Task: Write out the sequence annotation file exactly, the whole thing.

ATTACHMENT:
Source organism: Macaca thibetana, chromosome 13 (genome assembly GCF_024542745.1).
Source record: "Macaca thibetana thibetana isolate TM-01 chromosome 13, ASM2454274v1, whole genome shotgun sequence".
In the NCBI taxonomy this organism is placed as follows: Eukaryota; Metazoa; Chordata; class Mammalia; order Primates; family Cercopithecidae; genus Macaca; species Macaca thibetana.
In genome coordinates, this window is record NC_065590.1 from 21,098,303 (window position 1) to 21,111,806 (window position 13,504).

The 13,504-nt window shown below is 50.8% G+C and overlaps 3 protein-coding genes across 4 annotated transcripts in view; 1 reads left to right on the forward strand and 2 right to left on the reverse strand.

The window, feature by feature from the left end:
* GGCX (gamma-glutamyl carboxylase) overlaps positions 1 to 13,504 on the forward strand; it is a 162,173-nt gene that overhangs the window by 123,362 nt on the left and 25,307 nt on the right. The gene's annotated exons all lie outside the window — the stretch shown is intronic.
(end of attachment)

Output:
Source organism: Macaca thibetana, chromosome 13 (genome assembly GCF_024542745.1).
Source record: "Macaca thibetana thibetana isolate TM-01 chromosome 13, ASM2454274v1, whole genome shotgun sequence".
In the NCBI taxonomy this organism is placed as follows: Eukaryota; Metazoa; Chordata; class Mammalia; order Primates; family Cercopithecidae; genus Macaca; species Macaca thibetana.
In genome coordinates, this window is record NC_065590.1 from 21,098,303 (window position 1) to 21,111,806 (window position 13,504).

The 13,504-nt window shown below is 50.8% G+C and overlaps 3 protein-coding genes across 4 annotated transcripts in view; 1 reads left to right on the forward strand and 2 right to left on the reverse strand.

The window, feature by feature from the left end:
* GGCX (gamma-glutamyl carboxylase) overlaps positions 1 to 13,504 on the forward strand; it is a 162,173-nt gene that overhangs the window by 123,362 nt on the left and 25,307 nt on the right. The gene's annotated exons all lie outside the window — the stretch shown is intronic.